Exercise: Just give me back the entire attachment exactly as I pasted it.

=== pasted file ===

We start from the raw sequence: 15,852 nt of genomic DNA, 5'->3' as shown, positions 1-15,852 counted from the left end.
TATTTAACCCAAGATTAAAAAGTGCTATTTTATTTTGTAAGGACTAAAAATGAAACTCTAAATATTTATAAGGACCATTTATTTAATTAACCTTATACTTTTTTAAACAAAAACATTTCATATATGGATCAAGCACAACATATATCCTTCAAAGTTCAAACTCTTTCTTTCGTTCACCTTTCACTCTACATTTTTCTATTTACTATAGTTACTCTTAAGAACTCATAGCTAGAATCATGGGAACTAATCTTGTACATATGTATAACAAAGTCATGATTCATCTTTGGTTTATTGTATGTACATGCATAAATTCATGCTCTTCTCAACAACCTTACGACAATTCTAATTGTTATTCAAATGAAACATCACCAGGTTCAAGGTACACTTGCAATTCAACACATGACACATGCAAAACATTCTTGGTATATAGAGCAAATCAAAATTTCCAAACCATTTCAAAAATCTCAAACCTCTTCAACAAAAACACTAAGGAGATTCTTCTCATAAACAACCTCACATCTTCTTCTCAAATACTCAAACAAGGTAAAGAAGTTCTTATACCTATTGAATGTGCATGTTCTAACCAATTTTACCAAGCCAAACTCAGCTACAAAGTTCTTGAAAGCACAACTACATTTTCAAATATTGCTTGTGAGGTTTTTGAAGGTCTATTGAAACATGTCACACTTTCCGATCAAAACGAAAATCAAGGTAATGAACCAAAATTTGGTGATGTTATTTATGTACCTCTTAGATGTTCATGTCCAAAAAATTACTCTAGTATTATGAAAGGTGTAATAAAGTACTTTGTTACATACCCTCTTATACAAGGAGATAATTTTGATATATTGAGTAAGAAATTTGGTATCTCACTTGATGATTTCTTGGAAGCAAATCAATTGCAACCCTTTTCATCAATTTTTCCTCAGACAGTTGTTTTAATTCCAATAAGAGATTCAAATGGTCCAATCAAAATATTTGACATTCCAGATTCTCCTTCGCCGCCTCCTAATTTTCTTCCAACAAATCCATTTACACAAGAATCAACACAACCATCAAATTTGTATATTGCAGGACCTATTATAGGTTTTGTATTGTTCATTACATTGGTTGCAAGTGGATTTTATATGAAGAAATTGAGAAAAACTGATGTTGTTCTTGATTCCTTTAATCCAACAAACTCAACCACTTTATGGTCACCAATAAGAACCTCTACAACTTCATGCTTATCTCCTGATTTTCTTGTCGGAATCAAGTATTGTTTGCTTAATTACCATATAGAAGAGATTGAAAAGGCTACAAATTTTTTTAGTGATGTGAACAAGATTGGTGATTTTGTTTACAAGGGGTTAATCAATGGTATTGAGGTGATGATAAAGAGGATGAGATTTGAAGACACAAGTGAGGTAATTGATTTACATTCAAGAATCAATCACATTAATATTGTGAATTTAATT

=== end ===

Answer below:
We start from the raw sequence: 15,852 nt of genomic DNA, 5'->3' as shown, positions 1-15,852 counted from the left end.
TATTTAACCCAAGATTAAAAAGTGCTATTTTATTTTGTAAGGACTAAAAATGAAACTCTAAATATTTATAAGGACCATTTATTTAATTAACCTTATACTTTTTTAAACAAAAACATTTCATATATGGATCAAGCACAACATATATCCTTCAAAGTTCAAACTCTTTCTTTCGTTCACCTTTCACTCTACATTTTTCTATTTACTATAGTTACTCTTAAGAACTCATAGCTAGAATCATGGGAACTAATCTTGTACATATGTATAACAAAGTCATGATTCATCTTTGGTTTATTGTATGTACATGCATAAATTCATGCTCTTCTCAACAACCTTACGACAATTCTAATTGTTATTCAAATGAAACATCACCAGGTTCAAGGTACACTTGCAATTCAACACATGACACATGCAAAACATTCTTGGTATATAGAGCAAATCAAAATTTCCAAACCATTTCAAAAATCTCAAACCTCTTCAACAAAAACACTAAGGAGATTCTTCTCATAAACAACCTCACATCTTCTTCTCAAATACTCAAACAAGGTAAAGAAGTTCTTATACCTATTGAATGTGCATGTTCTAACCAATTTTACCAAGCCAAACTCAGCTACAAAGTTCTTGAAAGCACAACTACATTTTCAAATATTGCTTGTGAGGTTTTTGAAGGTCTATTGAAACATGTCACACTTTCCGATCAAAACGAAAATCAAGGTAATGAACCAAAATTTGGTGATGTTATTTATGTACCTCTTAGATGTTCATGTCCAAAAAATTACTCTAGTATTATGAAAGGTGTAATAAAGTACTTTGTTACATACCCTCTTATACAAGGAGATAATTTTGATATATTGAGTAAGAAATTTGGTATCTCACTTGATGATTTCTTGGAAGCAAATCAATTGCAACCCTTTTCATCAATTTTTCCTCAGACAGTTGTTTTAATTCCAATAAGAGATTCAAATGGTCCAATCAAAATATTTGACATTCCAGATTCTCCTTCGCCGCCTCCTAATTTTCTTCCAACAAATCCATTTACACAAGAATCAACACAACCATCAAATTTGTATATTGCAGGACCTATTATAGGTTTTGTATTGTTCATTACATTGGTTGCAAGTGGATTTTATATGAAGAAATTGAGAAAAACTGATGTTGTTCTTGATTCCTTTAATCCAACAAACTCAACCACTTTATGGTCACCAATAAGAACCTCTACAACTTCATGCTTATCTCCTGATTTTCTTGTCGGAATCAAGTATTGTTTGCTTAATTACCATATAGAAGAGATTGAAAAGGCTACAAATTTTTTTAGTGATGTGAACAAGATTGGTGATTTTGTTTACAAGGGGTTAATCAATGGTATTGAGGTGATGATAAAGAGGATGAGATTTGAAGACACAAGTGAGGTAATTGATTTACATTCAAGAATCAATCACATTAATATTGTGAATTTAATT